I can only assume that the dissent thinks that our constitutional precedents are like certain wines, which are most treasured when they are neither too young nor too old, and that Jackson, at 23, is in its prime, whereas Belton, at 28, had turned brownish and vinegary.

Though Justice Alito's concurring opinion in Montejo seems mostly intended to call others to task for now finding stare decisis religion, the fundamental story is the Supreme Court's recent work overruling two significant constitutional criminal procedure rulings (both Jackson and Belton).  That reality has me thinking a bit more about whether, descriptively or normatively, stare decisis is of different (and lesser?) nature and force in the arena of constitutional criminal procedure doctrine.

Turning these issues toward sentencing doctrine, I suspect I am not the only sentencing fan who might hope that stare decisis might be given less weight in the arena of constitutional criminal procedure.  For example, I wish the Court might be willing to reconsider its now 60-year-old sentencing due process ruling in Williams v. New York (as well as more recent variations on Williams in McMillian and Watts).  And I suspect some other sentencing fans might want and wish the Supreme Court to be willing to reconsider the much younger rulings like Blakely and Booker.  I have little doubt that different folks have different views as to which constitutional criminal precedents seem now to have turned brownish and vinegary.

May 27, 2009 in Procedure and Proof at Sentencing | Permalink | Comments (10) | TrackBack

Notable Tenth Circuit ruling on restitution awards under the MVRA

The Tenth Circuit has a significant ruling today concerning restitution awards in US v. Dolan, No. 08-2104 (10th Cir. May 27, 2009) (available here).  Here is the start of the opinion:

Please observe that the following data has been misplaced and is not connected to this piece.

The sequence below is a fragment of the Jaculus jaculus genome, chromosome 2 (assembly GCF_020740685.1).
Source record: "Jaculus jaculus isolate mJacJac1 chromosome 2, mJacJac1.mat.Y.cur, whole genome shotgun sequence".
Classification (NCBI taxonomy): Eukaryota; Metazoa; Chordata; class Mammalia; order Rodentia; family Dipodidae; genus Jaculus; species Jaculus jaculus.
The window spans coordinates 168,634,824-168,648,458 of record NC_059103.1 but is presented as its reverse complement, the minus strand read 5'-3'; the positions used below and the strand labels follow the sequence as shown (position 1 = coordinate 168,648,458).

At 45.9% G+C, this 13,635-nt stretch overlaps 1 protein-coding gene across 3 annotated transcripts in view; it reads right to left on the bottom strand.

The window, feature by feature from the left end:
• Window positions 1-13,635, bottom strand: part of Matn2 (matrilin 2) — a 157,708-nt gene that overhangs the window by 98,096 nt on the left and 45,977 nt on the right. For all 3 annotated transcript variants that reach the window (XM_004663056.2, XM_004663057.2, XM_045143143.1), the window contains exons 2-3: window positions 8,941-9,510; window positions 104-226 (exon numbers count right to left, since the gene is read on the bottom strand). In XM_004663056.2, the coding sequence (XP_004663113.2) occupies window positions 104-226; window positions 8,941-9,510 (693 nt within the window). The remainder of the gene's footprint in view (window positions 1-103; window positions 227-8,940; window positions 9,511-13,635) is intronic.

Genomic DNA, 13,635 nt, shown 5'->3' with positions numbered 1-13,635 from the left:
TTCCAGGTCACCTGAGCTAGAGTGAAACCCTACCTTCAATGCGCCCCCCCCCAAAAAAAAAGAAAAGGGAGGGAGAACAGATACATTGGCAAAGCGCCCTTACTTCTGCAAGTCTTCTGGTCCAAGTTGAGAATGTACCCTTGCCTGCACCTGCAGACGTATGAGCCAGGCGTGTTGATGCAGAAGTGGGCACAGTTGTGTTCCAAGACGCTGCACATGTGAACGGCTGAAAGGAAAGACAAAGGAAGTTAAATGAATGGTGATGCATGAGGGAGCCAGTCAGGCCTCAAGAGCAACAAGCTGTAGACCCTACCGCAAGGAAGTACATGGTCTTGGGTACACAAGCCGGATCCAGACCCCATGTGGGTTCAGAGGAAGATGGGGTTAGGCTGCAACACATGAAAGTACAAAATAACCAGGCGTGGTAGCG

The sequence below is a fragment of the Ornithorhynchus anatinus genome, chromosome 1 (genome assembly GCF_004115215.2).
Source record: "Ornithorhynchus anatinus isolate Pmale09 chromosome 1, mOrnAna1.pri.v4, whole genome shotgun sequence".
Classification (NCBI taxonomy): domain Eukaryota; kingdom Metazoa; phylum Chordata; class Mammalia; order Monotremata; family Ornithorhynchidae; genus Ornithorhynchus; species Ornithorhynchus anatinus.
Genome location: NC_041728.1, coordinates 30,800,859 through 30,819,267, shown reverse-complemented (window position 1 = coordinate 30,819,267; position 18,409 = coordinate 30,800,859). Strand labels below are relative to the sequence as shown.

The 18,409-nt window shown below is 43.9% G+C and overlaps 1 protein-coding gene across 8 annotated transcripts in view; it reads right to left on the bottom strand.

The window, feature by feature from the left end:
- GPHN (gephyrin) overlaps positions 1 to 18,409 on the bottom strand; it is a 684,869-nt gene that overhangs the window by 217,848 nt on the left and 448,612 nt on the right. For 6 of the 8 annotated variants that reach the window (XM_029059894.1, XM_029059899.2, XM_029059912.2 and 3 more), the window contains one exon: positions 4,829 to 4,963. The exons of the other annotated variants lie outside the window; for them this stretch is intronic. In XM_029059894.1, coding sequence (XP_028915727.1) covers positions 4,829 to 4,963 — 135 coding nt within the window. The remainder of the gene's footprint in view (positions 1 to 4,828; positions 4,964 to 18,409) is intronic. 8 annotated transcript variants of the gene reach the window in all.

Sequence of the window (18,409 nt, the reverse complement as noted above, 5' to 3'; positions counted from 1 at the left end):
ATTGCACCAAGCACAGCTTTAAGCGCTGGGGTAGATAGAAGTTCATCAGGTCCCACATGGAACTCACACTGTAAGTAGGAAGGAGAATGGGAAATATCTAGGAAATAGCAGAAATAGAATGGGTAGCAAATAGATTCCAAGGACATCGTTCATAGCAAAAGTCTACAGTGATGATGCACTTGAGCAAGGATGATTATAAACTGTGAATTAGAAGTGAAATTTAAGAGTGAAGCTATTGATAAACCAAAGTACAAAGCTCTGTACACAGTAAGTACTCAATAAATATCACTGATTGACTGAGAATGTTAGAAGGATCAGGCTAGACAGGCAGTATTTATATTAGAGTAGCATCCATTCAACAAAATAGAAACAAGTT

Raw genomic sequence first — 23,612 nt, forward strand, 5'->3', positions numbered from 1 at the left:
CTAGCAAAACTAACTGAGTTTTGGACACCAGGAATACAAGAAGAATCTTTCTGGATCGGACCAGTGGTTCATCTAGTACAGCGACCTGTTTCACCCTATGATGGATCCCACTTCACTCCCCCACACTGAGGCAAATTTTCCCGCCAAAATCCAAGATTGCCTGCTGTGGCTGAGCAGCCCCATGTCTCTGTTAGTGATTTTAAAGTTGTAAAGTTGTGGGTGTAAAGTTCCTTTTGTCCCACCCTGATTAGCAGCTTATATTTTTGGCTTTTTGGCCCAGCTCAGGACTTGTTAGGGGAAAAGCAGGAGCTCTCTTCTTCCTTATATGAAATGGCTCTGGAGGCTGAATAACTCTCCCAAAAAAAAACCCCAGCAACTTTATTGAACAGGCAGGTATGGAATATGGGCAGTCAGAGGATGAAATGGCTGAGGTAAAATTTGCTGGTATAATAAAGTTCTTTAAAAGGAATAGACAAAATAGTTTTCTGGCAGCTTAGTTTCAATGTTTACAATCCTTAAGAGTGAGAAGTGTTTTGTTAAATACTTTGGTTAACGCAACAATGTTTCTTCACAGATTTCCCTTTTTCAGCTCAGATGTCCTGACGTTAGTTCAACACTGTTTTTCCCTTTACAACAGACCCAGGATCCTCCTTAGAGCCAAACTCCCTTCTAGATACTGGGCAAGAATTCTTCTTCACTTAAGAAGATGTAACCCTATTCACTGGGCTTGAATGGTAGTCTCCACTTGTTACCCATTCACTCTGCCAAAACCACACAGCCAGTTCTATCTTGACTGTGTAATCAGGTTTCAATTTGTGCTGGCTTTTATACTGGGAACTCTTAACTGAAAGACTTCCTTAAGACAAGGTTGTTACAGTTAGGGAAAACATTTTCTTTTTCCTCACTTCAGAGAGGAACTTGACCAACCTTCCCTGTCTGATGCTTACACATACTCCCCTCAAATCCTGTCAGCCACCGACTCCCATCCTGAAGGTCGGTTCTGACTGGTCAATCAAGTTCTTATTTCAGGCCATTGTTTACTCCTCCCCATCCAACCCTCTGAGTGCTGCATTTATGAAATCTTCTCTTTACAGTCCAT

Brian Dolan viciously attacked a hitchhiker, leaving his victim by the side of the road bleeding, unconscious, with a great many broken bones.  Eventually, officers found the hitchhiker and rushed him to a hospital.  He survived, but his medical expenses topped $100,000. When it came time to sentence Mr. Dolan for his assault, the district court ordered him not only to serve 21 months in prison but to pay $250 monthly in restitution.  Before us, Mr. Dolan doesn’t challenge his prison sentence but does say his victim should get nothing. He contends that the district court’s restitution order is void because it was entered too late, after a statutory deadline passed. Even if the district court had the power to enter an untimely restitution award, Mr. Dolan argues, $250 per month is more than he can afford.

We reject both arguments. The district court’s restitution order was undoubtedly late, coming after the deadline prescribed by the Mandatory Victims Restitution Act.  But a tardy restitution order is not an invalid one. Rather than creating a jurisdictional bar to untimely restitution orders, the MVRA’s deadline seeks to prod the government into ensuring victims swift compensation. Sometimes, of course, the government is not so easily prodded. When that happens — when the MVRA’s deadline passes without a restitution order entered — the affected victim may well have cause to complain, and may even seek a mandamus order compelling action.  But the defendant does not get off the hook. Neither can we say that the district court abused its discretion in pegging Mr. Dolan’s monthly restitution payments at $250, given the record before us.

May 27, 2009 in Criminal Sentences Alternatives | Permalink | Comments (0) | TrackBack